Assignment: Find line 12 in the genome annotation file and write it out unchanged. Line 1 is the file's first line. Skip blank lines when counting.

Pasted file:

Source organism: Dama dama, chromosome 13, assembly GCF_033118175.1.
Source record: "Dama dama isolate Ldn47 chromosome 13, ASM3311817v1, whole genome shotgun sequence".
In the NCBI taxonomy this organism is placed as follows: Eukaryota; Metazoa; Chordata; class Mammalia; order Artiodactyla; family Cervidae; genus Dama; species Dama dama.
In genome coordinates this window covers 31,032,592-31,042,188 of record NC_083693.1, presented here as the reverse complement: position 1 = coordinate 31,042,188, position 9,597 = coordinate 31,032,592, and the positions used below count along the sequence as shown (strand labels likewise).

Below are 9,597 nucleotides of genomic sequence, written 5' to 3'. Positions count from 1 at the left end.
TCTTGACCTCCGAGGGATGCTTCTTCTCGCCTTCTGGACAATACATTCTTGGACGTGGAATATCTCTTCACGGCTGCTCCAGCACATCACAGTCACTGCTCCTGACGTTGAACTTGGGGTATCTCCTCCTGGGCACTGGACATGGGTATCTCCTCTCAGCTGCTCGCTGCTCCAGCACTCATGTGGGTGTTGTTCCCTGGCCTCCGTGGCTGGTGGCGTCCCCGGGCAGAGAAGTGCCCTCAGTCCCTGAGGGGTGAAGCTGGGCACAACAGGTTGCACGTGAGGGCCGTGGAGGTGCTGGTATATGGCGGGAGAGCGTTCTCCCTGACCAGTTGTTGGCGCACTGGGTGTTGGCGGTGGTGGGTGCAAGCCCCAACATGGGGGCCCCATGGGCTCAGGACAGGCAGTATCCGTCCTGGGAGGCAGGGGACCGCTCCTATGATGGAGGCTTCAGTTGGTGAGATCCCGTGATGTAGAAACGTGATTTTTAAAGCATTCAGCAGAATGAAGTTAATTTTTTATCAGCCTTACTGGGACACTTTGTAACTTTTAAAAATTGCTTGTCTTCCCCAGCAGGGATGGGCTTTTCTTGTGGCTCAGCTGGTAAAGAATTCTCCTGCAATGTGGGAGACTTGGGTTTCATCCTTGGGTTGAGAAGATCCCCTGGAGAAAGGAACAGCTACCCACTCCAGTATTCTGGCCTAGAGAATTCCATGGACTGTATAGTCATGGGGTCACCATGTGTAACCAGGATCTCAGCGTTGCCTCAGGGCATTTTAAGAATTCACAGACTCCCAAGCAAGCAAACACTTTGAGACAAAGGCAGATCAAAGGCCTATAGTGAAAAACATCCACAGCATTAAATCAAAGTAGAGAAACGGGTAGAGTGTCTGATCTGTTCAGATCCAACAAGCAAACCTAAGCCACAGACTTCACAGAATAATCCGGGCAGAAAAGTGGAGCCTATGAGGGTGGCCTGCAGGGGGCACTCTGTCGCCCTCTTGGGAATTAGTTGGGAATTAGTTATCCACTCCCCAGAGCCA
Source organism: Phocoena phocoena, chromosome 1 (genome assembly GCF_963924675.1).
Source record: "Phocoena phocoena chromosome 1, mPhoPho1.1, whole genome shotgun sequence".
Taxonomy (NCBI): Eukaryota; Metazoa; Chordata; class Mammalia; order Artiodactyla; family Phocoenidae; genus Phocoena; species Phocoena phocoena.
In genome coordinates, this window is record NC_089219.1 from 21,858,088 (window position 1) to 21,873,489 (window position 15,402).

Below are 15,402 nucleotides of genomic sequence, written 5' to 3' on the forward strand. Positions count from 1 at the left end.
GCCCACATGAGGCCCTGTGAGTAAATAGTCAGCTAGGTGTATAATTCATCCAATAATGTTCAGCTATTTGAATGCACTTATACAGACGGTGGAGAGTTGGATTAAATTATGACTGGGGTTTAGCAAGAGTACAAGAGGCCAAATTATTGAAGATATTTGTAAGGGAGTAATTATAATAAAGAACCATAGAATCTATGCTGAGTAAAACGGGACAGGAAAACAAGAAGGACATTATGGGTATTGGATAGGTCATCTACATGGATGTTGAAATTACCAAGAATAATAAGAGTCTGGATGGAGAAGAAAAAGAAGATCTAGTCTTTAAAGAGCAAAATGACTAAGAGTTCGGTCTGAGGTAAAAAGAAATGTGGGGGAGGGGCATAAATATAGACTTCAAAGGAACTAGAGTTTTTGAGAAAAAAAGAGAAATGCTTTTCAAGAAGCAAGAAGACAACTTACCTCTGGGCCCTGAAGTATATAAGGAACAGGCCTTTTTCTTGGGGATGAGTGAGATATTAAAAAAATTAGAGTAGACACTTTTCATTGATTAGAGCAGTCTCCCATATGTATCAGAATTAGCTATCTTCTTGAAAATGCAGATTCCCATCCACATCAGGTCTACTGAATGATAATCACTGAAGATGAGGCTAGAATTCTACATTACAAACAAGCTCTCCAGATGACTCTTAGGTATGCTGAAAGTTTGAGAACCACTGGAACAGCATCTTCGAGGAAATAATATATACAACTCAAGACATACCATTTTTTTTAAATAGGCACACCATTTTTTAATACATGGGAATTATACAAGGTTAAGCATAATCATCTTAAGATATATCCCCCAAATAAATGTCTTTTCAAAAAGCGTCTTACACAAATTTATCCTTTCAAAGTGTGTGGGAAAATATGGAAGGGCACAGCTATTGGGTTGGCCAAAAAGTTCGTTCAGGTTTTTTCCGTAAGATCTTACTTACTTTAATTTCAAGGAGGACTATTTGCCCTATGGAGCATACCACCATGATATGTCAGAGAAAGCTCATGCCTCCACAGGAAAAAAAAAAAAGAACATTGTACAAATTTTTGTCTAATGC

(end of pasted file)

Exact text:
GCCCACATGAGGCCCTGTGAGTAAATAGTCAGCTAGGTGTATAATTCATCCAATAATGTTCAGCTATTTGAATGCACTTATACAGACGGTGGAGAGTTGGATTAAATTATGACTGGGGTTTAGCAAGAGTACAAGAGGCCAAATTATTGAAGATATTTGTAAGGGAGTAATTATAATAAAGAACCATAGAATCTATGCTGAGTAAAACGGGACAGGAAAACAAGAAGGACATTATGGGTATTGGATAGGTCATCTACATGGATGTTGAAATTACCAAGAATAATAAGAGTCTGGATGGAGAAGAAAAAGAAGATCTAGTCTTTAAAGAGCAAAATGACTAAGAGTTCGGTCTGAGGTAAAAAGAAATGTGGGGGAGGGGCATAAATATAGACTTCAAAGGAACTAGAGTTTTTGAGAAAAAAAGAGAAATGCTTTTCAAGAAGCAAGAAGACAACTTACCTCTGGGCCCTGAAGTATATAAGGAACAGGCCTTTTTCTTGGGGATGAGTGAGATATTAAAAAAATTAGAGTAGACACTTTTCATTGATTAGAGCAGTCTCCCATATGTATCAGAATTAGCTATCTTCTTGAAAATGCAGATTCCCATCCACATCAGGTCTACTGAATGATAATCACTGAAGATGAGGCTAGAATTCTACATTACAAACAAGCTCTCCAGATGACTCTTAGGTATGCTGAAAGTTTGAGAACCACTGGAACAGCATCTTCGAGGAAATAATATATACAACTCAAGACATACCATTTTTTTTAAATAGGCACACCATTTTTTAATACATGGGAATTATACAAGGTTAAGCATAATCATCTTAAGATATATCCCCCAAATAAATGTCTTTTCAAAAAGCGTCTTACACAAATTTATCCTTTCAAAGTGTGTGGGAAAATATGGAAGGGCACAGCTATTGGGTTGGCCAAAAAGTTCGTTCAGGTTTTTTCCGTAAGATCTTACTTACTTTAATTTCAAGGAGGACTATTTGCCCTATGGAGCATACCACCATGATATGTCAGAGAAAGCTCATGCCTCCACAGGAAAAAAAAAAAAGAACATTGTACAAATTTTTGTCTAATGC